Why Children Make Downward Social Comparisons

Father talking seriously to teenage son (11-13), sitting on couch

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What is the definition of a downward comparison? With this overview of the concept, learn more about what downward comparisons are, why tweens and teens engage in them, and why such comparisons aren't healthy to make all the time.

Defining Downward Comparisons

Downward comparisons are one type of social comparison or an assessment of how we measure up against our peers. When we make downward comparisons, we judge ourselves against people who are less skilled or fortunate than ourselves. For instance, a tween who is struggling in soccer might compare himself to the worst player on the team and think, "Well at least I can block better than he can."

Downward comparisons are the opposite of upward comparisons in which a tween compares himself to the best person on the team and beats himself up about why he doesn't measure up. Upward comparisons can hurt a child's self-esteem.

Why Downward Comparisons Aren't Always Good

It would be detrimental if a child made only downward comparisons and no upward comparisons; in that case, the child might not strive to be better and might develop an unrealistic, over-inflated sense of self. At the same time, a surplus of upward comparisons can also be problematic since downward comparisons serve to protect self-esteem.

Competing Against Oneself

Parents can encourage their children to judge their own efforts and circumstances relative to their past selves rather than relative to others. If the soccer player in the previously mentioned example wants more goals, for example, he should review how many goals he earned last season and examine which techniques he can use to improve. This is better than comparing himself to a student with different athletic abilities, physical stature, and other capabilities.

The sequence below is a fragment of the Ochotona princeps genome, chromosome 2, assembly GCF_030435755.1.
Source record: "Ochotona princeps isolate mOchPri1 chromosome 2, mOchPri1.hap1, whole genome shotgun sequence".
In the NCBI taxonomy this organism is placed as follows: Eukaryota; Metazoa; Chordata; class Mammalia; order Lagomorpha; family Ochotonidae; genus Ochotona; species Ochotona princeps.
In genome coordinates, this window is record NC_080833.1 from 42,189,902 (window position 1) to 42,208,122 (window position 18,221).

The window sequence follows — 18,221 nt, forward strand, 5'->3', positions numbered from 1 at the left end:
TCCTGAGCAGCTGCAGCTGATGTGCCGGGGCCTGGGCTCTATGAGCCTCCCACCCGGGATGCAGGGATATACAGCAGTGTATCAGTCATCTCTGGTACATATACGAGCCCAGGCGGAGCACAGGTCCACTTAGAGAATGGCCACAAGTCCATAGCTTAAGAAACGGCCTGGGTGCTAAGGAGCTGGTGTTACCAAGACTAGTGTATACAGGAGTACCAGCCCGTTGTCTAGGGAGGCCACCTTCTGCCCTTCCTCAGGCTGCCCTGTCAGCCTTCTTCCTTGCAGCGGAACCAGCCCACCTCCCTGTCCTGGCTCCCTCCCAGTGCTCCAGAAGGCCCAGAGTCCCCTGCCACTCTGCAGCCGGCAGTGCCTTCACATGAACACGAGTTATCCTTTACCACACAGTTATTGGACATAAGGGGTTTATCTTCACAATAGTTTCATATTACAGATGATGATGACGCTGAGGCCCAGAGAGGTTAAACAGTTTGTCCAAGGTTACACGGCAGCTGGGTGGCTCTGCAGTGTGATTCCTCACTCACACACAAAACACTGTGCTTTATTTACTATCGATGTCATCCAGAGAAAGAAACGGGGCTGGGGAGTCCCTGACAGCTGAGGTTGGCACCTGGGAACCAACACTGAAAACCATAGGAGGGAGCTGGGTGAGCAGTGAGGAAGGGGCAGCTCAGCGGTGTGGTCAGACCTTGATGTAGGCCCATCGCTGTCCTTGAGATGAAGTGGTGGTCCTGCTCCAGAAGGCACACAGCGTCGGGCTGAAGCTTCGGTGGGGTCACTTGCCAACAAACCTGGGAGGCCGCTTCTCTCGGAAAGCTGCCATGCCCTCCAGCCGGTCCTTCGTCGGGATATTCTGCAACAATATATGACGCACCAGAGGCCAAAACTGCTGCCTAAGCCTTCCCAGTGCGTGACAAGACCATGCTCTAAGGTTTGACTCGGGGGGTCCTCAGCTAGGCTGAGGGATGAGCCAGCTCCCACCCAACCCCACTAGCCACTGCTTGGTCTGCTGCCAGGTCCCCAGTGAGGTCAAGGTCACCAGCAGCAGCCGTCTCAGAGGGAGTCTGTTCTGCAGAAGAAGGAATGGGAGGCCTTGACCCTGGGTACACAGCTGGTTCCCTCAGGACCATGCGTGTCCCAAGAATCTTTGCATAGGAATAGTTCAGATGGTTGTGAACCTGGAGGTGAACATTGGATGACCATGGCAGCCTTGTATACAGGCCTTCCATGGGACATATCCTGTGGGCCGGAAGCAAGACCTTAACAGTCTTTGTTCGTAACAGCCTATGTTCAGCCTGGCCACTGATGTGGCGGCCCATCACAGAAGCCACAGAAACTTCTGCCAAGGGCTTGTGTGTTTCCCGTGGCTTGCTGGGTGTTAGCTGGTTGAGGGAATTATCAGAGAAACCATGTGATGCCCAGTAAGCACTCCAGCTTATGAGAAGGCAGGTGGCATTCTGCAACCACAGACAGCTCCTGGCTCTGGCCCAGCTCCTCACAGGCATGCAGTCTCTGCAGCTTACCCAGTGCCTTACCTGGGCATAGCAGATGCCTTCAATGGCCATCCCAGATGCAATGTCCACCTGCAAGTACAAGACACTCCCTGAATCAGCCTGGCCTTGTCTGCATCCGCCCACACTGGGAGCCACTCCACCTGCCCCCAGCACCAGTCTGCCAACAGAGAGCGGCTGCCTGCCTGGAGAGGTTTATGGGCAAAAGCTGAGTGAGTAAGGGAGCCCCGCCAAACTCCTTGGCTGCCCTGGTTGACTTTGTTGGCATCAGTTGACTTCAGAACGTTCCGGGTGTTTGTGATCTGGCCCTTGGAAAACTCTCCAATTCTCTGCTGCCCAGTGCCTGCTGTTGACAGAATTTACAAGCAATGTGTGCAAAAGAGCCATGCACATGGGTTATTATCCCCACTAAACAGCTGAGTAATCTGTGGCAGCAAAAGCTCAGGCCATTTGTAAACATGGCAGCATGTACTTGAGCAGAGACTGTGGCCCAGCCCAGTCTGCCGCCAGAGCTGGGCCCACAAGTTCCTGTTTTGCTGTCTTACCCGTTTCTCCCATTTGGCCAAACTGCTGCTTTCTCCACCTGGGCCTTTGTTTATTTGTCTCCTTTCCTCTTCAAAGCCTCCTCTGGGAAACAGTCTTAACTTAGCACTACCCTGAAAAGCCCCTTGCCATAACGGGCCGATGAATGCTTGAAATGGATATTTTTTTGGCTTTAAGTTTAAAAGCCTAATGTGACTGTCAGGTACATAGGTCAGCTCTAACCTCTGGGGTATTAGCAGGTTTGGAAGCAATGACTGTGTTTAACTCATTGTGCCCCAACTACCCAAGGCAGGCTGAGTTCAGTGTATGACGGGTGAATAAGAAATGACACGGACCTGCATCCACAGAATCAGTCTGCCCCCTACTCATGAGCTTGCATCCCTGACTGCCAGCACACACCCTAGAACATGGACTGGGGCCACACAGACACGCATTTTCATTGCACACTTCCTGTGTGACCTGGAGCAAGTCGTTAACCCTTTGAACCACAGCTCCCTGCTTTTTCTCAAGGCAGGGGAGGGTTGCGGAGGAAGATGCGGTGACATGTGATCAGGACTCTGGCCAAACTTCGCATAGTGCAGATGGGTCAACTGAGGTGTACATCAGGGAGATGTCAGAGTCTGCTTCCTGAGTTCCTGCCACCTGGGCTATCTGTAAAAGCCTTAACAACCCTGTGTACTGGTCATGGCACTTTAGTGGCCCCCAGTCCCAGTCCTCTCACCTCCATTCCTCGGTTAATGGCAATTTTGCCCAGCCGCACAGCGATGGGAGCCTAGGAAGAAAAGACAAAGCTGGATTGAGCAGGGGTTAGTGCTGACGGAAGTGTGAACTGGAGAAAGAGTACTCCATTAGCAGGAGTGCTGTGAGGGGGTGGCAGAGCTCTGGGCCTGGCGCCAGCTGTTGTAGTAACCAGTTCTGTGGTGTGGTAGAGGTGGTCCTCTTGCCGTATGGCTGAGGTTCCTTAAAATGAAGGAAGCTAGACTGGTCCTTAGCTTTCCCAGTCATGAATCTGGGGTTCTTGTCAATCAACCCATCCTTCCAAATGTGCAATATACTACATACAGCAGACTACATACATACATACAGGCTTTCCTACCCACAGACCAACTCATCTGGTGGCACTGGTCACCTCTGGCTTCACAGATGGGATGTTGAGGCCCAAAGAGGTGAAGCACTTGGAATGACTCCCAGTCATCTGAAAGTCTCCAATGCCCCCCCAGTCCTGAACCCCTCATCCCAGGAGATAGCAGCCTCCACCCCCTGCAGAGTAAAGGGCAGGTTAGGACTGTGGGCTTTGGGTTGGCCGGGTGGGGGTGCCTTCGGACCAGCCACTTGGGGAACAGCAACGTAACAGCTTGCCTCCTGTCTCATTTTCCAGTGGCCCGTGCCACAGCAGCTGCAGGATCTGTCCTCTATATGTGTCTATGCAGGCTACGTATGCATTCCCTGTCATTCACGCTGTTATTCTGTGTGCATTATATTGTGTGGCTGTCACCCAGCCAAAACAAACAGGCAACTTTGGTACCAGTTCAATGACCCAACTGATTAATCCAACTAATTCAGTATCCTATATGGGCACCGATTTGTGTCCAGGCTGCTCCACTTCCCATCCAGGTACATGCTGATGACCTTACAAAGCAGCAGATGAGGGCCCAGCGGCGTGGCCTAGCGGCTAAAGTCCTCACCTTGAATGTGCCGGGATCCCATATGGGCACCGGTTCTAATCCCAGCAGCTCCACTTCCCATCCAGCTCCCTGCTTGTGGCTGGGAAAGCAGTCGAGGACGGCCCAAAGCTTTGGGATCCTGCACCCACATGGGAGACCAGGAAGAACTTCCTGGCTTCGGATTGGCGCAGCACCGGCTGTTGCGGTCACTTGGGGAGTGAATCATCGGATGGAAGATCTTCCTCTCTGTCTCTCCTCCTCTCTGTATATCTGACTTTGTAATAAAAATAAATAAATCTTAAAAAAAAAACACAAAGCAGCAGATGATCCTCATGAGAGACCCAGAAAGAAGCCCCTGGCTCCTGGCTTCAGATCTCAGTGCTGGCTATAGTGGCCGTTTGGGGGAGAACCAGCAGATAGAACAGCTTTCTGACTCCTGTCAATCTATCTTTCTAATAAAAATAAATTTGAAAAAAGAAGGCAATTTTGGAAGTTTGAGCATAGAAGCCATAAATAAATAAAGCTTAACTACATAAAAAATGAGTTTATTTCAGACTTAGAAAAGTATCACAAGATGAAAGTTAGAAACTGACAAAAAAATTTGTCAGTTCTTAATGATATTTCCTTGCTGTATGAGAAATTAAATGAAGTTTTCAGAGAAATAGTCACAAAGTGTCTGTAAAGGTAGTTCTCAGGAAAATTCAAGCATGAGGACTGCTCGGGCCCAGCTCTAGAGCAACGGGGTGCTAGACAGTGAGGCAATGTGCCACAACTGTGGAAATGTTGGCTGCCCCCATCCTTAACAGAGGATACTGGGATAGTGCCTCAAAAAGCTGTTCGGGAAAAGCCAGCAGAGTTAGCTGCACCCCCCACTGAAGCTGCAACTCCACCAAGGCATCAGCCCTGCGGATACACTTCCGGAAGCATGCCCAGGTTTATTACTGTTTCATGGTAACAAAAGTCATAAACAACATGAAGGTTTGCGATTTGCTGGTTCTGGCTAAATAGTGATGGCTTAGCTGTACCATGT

That said, social comparisons happen naturally and do not need to be negative, especially if a balance is struck between upward and downward comparisons.

Parents can try to limit such social comparisons by refraining from doing so themselves.

Don't compare your child to his older brother, pointing out, for example, at what age the older brother hit a developmental milestone.

People compare siblings all the time, leading to jealousy and resentment among them. Not comparing brothers and sisters is not only good for sibling relationships, but it also might inspire children to first and foremost compete against themselves.

Why Downward Comparisons Aren't Fair

Parents can explain to children that downward comparisons are neither accurate nor fair because everyone is different. If your child is built "better" than the worst soccer player on his team or has been playing the game longer, it's unfair of him to compare himself to the poor player.

The same is true for upward comparisons as well. Perhaps the parents of the best player on the team have paid for him to go to soccer camp each year. This is another advantage that makes comparisons inaccurate.

Explain to your child that because everyone is not only different but also has genetic advantages and other advantages, comparisons aren't the best move to make. Let your child know that the best athletes in the world compete against themselves and the records they have set.

2 Sources
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  1. Wang J-L, Wang H-Z, Gaskin J, Hawk S. The Mediating Roles of Upward Social Comparison and Self-esteem and the Moderating Role of Social Comparison Orientation in the Association between Social Networking Site Usage and Subjective Well-BeingFront Psychol. 2017;8:771. doi:10.3389/fpsyg.2017.00771

  2. Vogel EA, Rose JP, Roberts LR, Eckles K. Social comparison, social media, and self-esteemPsychology of Popular Media Culture. 2014;3(4):206-222. doi:10.1037/ppm0000047

Additional Reading
  • Myers, David G. Social Psychology, 13th edition. New York: McGraw-Hill.

By Rebecca Fraser-Thill
Rebecca Fraser-Thill holds a Master's Degree in developmental psychology and writes about child development and tween parenting.